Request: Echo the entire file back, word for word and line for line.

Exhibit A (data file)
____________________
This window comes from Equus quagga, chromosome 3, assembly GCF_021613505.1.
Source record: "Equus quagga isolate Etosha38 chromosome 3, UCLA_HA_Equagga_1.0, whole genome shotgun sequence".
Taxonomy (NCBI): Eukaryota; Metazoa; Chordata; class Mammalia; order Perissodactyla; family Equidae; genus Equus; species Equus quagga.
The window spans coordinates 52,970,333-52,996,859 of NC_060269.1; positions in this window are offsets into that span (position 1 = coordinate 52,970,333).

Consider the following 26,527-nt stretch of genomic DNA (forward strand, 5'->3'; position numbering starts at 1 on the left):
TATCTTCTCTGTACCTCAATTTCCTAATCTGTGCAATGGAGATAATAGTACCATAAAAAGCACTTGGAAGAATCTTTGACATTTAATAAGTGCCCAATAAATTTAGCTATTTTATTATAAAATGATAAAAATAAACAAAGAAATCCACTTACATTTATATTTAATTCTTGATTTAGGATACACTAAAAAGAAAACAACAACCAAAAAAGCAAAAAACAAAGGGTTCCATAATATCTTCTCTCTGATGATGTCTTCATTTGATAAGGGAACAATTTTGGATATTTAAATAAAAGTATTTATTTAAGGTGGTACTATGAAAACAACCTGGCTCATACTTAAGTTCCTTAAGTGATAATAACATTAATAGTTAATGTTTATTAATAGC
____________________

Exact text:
This window comes from Equus quagga, chromosome 3, assembly GCF_021613505.1.
Source record: "Equus quagga isolate Etosha38 chromosome 3, UCLA_HA_Equagga_1.0, whole genome shotgun sequence".
Taxonomy (NCBI): Eukaryota; Metazoa; Chordata; class Mammalia; order Perissodactyla; family Equidae; genus Equus; species Equus quagga.
The window spans coordinates 52,970,333-52,996,859 of NC_060269.1; positions in this window are offsets into that span (position 1 = coordinate 52,970,333).

Consider the following 26,527-nt stretch of genomic DNA (forward strand, 5'->3'; position numbering starts at 1 on the left):
TATCTTCTCTGTACCTCAATTTCCTAATCTGTGCAATGGAGATAATAGTACCATAAAAAGCACTTGGAAGAATCTTTGACATTTAATAAGTGCCCAATAAATTTAGCTATTTTATTATAAAATGATAAAAATAAACAAAGAAATCCACTTACATTTATATTTAATTCTTGATTTAGGATACACTAAAAAGAAAACAACAACCAAAAAAGCAAAAAACAAAGGGTTCCATAATATCTTCTCTCTGATGATGTCTTCATTTGATAAGGGAACAATTTTGGATATTTAAATAAAAGTATTTATTTAAGGTGGTACTATGAAAACAACCTGGCTCATACTTAAGTTCCTTAAGTGATAATAACATTAATAGTTAATGTTTATTAATAGC